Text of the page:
‘We will remember him. Lest we forget.’

Dear brothers and sisters,

This Sunday at the 10am service we welcome to St Thomas’ the representatives, family and friends of the 2/17th Australian Infantry Battalion for Remembrance Sunday. It is an opportunity for us to pause and to remember with solemn gratitude the sacrifice of countless soldiers in battles since World War I.

The Pozieres Cross which hangs on the northern wall of our church building was brought to St Thomas’ in 1932 when we became the home church of the 17th Battalion. It was originally erected at the township of Pozieres, France, in February 1917 to mark the temporary resting place of all those who died in the seven week battle there in July and August 1916. Some 6,848 young Australian men fell at Pozieres, many of whom grew up and were recruited from the local area surrounding our church. Indeed, our St Thomas’ preschool building was the used as the initial headquarters and training base of the 17th Batallion.

During the service on Sunday we will be invited to say these words in response to the playing of the ‘Last Post’ on a bugle: ‘We will remember them. Lest we forget.’ This is a right and proper thing for us to do. In a real sense the blood spilt on the soil of Pozieres in that war and others since was the price that bought the lives of freedom and opportunity that we enjoy as Australians today.

The resonances with this Sunday’s commemoration and the gospel of Jesus Christ are obvious. The cross is the ultimate symbol of loving sacrifice. At the risk of sounding trite there is a real sense in which for us as Christians every Sunday is Remembrance Sunday. 1 Timothy has told us of the gospel news that ‘Christ Jesus came into the world to save sinners’ (1:15) and that Christ Jesus ‘gave himself as a ransom (a death that pays for another) – for all’ (2:6).  The blood that was spilt on the soil of Palestine was the price that bought out of slavery to sin and the penalty of death (Romans 6:22-23) and has given us eternal life and true freedom under the saving and gracious rule of Christ (Romans 6:14).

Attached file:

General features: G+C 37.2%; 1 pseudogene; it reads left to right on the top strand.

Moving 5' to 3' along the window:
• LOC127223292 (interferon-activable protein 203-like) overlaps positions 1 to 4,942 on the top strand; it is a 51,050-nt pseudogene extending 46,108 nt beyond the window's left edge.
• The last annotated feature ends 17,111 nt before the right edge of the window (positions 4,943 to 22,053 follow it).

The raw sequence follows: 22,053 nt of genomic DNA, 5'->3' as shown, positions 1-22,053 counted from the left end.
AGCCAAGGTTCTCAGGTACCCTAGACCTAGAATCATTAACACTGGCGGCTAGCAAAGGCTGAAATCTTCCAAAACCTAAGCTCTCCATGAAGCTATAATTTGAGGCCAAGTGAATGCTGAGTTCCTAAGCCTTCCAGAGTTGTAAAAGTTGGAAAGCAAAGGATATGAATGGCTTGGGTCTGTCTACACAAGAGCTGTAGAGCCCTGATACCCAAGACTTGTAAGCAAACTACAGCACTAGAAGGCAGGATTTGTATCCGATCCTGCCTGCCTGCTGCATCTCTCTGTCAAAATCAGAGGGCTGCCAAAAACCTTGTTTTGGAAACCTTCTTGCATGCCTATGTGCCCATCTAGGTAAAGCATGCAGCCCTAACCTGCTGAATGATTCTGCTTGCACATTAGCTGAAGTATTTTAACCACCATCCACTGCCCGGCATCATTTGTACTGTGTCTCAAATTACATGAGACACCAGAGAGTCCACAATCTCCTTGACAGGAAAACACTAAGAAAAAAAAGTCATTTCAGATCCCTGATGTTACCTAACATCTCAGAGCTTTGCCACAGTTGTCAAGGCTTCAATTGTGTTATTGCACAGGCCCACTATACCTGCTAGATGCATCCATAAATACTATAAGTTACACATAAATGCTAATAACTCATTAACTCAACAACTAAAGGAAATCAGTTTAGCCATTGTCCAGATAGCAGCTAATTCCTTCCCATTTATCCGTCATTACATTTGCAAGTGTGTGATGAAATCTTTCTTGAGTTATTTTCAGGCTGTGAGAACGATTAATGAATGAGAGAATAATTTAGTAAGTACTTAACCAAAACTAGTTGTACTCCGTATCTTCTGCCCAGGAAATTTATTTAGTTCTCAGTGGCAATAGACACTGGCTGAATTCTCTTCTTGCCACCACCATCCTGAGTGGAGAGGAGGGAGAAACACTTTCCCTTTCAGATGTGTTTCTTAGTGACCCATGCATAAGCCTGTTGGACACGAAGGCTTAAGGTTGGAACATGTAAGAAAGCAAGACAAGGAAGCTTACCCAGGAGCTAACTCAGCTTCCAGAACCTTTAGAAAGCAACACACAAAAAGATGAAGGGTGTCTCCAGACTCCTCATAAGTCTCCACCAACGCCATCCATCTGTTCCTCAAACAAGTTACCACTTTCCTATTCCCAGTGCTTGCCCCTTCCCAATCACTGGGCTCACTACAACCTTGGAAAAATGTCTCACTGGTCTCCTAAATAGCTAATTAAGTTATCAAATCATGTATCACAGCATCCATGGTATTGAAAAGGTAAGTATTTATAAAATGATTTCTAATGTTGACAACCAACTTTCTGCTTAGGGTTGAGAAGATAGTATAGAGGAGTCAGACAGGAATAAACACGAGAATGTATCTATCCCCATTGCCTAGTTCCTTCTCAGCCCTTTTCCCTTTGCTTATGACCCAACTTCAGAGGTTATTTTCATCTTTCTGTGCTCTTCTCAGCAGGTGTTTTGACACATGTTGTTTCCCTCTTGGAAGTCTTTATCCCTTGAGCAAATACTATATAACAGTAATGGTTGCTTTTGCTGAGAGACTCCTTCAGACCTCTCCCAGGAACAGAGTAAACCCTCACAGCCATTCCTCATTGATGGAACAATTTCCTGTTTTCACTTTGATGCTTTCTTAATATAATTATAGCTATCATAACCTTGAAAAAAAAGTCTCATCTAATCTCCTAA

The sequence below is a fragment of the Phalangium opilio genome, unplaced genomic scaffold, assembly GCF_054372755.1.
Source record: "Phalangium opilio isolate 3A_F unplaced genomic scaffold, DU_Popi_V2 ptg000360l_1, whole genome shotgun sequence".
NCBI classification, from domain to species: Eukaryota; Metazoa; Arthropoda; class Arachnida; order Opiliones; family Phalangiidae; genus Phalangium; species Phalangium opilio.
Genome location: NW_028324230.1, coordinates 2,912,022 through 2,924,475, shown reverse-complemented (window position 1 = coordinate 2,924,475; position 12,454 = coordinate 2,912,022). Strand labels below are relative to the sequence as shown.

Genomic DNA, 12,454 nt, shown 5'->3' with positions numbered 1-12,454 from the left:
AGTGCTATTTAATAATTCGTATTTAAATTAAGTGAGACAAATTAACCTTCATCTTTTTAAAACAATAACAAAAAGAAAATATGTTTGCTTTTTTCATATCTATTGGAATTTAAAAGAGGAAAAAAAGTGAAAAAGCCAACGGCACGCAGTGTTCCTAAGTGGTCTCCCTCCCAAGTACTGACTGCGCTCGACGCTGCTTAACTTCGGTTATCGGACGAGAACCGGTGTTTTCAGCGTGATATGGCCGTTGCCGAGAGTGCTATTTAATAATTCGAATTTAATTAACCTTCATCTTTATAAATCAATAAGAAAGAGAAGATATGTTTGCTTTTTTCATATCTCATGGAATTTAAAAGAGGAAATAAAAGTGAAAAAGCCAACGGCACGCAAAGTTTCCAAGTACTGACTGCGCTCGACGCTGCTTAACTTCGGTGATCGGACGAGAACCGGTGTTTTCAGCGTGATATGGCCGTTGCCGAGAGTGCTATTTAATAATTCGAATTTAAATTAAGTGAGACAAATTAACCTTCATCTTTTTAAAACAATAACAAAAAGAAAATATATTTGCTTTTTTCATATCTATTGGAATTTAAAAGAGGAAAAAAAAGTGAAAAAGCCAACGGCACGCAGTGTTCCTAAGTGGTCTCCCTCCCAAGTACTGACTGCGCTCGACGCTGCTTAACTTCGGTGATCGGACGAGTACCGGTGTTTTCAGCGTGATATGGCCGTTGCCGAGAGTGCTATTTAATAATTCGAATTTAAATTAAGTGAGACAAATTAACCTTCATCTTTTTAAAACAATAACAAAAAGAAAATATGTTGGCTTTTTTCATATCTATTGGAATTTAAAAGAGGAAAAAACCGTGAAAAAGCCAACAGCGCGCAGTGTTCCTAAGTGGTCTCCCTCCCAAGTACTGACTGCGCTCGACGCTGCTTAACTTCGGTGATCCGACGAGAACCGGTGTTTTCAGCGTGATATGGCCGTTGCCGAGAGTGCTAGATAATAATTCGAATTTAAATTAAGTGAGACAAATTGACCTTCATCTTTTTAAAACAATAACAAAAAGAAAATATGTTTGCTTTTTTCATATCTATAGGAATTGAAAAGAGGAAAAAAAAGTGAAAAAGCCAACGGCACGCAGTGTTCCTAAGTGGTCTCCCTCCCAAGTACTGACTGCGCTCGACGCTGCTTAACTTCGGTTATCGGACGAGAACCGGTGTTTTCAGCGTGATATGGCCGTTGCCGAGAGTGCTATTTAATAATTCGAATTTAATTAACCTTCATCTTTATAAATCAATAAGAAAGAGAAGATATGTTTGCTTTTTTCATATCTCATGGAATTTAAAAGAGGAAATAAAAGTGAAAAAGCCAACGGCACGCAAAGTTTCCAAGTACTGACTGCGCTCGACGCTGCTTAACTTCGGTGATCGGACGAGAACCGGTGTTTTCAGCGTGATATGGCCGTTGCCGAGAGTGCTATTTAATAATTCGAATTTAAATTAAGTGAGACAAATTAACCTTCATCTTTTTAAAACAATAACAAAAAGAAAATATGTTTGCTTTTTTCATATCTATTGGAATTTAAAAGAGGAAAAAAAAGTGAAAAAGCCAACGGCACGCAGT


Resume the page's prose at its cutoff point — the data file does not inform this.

When we come together as God’s people we do not do so to perform an act of religious duty to a strict and demanding task master. No, we gather to be reminded of the sacrifice that our Lord made to purchase us and to respond in heartfelt gratitude to a gracious Saviour. Indeed, it is the ongoing reminder and deepening understanding of what Jesus has done for us that shapes and transforms us into his own likeness. It is as we hear again and again of his sacrifice and grow in our appreciation of its significance that the Spirit in turn moves us to lay down our lives for his sake and his gospel of salvation to others (Mark 8:34-35). Or as we have been considering in 1 Timothy it is the continual remembrance of what Jesus has done for us in his life, death, resurrection and ascension to rule that is ‘the secret of godliness’ (3:16).

And so this Sunday, as every Sunday: ‘We will remember him. Lest we forget.’

I so look forward to seeing you!

Your brother in Christ,
Mickey Mantle